Perched lava lake rising higher in Pu‘u ‘Ō‘ō crater

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Lava erupting steadily inside the crater of Pu‘u ‘Ō‘ō during the past three months is slowly approaching the lava high point of March 5, just before the crater floor suddenly dropped 115 m (380 ft) during the early hours of the four-day Kamoamoa fissure eruption.

Perched lava lake rising higher in Pu‘u ‘Ō‘ō crater...

Aerial view looking southwest into Pu‘u ‘Ō‘ō crater with its lava lake (shiny surface) perched 5-8 m above the surrounding lava flows. The lake and flows have filled in the crater vertically at least 100 m (328 ft) since the crater collapsed on March 5, and still have about 12 m (39 ft) to reach the previous high point and begin spilling into the pits on the western crater rim (in background). The perched lava lake and high emissions of sulfur dioxide gas make the Pu‘u ‘Ō‘ō area extremely hazardous. Ground access is restricted by Hawai‘i Volcanoes National Park and the Kahauale‘a Natural Area Reserve managers.

(Public domain.)

On June 29, the lava surface around the crater's edge was only about 12 m (39 ft) below the remnant of the pre-Kamoamoa eruption crater floor at the western end of Pu‘u ‘Ō‘ō crater, and 30 m (98 ft) below the eastern crater rim. The middle of the crater, however, was occupied by a lava lake "perched" 5–8 m (16–26 ft) above the surrounding crater floor.

Lava reappeared in the deepest part of the crater on March 26, three weeks after the crater floor collapsed at the onset of the Kamoamoa eruption. A persistent lava lake formed in the middle of the crater by mid-April, and overflows of the lake and flows from other short-lived vents on the western crater floor steadily filled the crater. For example, lava filled in the deepest part of the crater to a depth of about 73 m (240 ft) by May 6, 95 m (312 ft) by June 1, and 104 m (341 ft) by June 23.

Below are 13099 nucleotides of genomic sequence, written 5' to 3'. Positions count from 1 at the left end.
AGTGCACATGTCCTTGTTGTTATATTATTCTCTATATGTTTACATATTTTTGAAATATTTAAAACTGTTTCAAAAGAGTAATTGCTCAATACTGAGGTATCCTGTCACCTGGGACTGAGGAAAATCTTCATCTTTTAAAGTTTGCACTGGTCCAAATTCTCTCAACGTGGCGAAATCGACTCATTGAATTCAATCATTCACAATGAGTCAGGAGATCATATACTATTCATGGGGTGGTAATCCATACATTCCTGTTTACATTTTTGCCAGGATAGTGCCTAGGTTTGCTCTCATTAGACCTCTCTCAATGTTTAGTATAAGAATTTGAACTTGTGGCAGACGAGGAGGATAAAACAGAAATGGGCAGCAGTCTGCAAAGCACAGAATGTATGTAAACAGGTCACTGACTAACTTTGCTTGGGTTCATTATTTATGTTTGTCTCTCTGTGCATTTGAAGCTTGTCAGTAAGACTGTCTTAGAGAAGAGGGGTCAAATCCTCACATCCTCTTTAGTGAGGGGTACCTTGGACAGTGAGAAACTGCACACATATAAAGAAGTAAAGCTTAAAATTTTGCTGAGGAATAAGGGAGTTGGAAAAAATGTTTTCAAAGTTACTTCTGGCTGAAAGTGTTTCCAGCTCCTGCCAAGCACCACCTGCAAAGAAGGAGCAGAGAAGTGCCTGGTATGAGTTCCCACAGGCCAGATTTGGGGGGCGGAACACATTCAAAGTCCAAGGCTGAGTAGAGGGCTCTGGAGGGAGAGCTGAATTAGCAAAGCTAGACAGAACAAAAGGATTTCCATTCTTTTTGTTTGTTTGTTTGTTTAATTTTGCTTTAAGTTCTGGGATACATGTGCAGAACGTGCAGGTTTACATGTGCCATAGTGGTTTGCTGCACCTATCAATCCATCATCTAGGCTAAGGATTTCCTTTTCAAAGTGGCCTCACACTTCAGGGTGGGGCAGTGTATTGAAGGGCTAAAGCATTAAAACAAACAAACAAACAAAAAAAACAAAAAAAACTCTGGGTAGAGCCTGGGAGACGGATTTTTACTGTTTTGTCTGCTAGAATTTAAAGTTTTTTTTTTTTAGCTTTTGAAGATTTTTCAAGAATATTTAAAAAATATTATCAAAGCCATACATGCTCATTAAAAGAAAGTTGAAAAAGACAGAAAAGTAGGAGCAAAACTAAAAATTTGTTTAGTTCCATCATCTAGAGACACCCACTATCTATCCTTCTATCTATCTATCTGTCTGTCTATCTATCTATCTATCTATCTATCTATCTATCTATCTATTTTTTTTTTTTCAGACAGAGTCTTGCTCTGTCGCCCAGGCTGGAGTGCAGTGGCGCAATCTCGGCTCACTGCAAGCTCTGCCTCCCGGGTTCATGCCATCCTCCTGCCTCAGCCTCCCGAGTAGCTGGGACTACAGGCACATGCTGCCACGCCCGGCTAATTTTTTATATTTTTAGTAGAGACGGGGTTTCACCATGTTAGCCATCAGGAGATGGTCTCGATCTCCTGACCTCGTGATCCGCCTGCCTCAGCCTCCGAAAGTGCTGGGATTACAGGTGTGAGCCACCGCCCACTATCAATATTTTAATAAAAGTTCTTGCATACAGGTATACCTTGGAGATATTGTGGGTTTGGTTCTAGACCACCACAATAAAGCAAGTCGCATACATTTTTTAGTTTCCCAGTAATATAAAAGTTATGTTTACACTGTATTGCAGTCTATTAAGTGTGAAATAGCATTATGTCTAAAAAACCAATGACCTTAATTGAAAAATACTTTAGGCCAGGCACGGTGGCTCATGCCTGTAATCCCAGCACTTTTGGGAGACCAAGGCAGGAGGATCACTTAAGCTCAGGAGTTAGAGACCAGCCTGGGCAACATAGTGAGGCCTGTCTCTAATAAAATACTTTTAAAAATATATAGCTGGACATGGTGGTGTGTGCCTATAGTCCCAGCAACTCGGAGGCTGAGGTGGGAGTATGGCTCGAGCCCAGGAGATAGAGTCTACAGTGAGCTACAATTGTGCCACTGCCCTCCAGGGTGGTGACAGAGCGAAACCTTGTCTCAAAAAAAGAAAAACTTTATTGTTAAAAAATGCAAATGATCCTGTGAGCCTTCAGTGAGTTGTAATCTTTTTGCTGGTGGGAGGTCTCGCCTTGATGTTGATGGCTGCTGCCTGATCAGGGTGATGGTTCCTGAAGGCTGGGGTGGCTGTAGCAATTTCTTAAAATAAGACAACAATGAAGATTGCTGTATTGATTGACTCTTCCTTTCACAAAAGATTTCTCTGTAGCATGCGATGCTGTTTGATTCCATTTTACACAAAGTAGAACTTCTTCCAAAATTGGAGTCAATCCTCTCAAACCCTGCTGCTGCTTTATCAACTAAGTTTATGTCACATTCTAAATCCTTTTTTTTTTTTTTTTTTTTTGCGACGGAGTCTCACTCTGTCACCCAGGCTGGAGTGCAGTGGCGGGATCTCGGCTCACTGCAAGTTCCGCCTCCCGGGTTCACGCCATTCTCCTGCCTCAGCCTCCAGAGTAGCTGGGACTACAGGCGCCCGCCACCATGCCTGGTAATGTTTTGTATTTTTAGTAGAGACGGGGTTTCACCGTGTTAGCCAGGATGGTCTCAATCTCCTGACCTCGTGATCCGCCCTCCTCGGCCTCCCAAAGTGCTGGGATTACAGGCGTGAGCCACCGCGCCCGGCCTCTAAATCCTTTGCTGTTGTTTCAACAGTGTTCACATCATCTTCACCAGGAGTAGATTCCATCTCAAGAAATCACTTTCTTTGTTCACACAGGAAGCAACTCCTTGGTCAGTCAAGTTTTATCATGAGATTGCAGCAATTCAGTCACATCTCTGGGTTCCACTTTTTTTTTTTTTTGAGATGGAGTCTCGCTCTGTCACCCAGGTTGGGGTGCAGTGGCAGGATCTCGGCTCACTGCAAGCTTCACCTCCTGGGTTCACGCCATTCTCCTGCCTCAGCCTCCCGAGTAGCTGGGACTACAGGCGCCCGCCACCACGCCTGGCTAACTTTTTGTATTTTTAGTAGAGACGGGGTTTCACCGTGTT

All the while, the lake remained about the same size, about 200 m (656 ft) long and 100 m (328 ft) wide.

The lava lake surface typically rises and falls over periods of minutes to hours, and lava spilling from the lake has slowly built a levee around its perimeter. Each overflow adds to the levee, elevating the lava lake increasingly higher above the surrounding crater floor.

In addition to overflows, collapses of portions of the levee into the lake also lead to a sudden release of lava onto the crater floor. Such flows continue until the collapsed section of levee is constructed anew with lava—a repair that typically takes tens of minutes to a few hours. As lava pours from the lake, the lava lake's level drops, removing support for the levee and allowing other sections to collapse. This results in lava spilling from the lava lake at several different places at once.

The rise of the lava lake and infilling of the crater is setting the stage for interesting times ahead. In the coming weeks to months, it seems likely that lava will fill Pu‘u ‘Ō‘ō to overflowing, unless yet another collapse of the crater floor occurs as the supply of magma to Pu‘u ‘Ō‘ō's central vents is interrupted. Such interruptions could be caused, for example, by the opening of new vents on the flanks of Pu‘u ‘Ō‘ō, or by the opening of a new eruptive fissure, like the Kamoamoa fissure, uprift or downrift from Pu‘u ‘Ō‘ō.

The current activity is very similar to that occurring prior to the Kamoamoa eruption in March. The culmination of the present slow-filling of Pu‘u ‘Ō‘ō remains unwritten, but either scenario—collapse and a new outbreak or overflows—will be interesting. Visit the Pu‘u ‘Ō‘ō webcam to watch the unfolding activity (


Volcano Activity Update

A small lava lake was present deep within the Halema‘uma‘u Overlook vent during the past week. Cycles of rise and fall were prevalent, causing the lava lake level—and the size of the gas plume—to fluctuate abruptly. Three small DI events occurred near the end of the week.

Lava also erupted continuously within Pu‘u ‘Ō‘ō over the past week, feeding a lava lake perched above the crater floor. Several breaches along the rim of the perched pond have allowed lava to spill out onto the crater floor. Due to these events, the crater floor has built up another 5 m (16 ft), making it 30 m (98 ft) below the east rim of the crater. Volcanic gas emissions from both vents remain elevated, resulting in relatively high concentrations of sulfur dioxide downwind.

No earthquakes beneath Hawai‘i Island were reported felt this past week.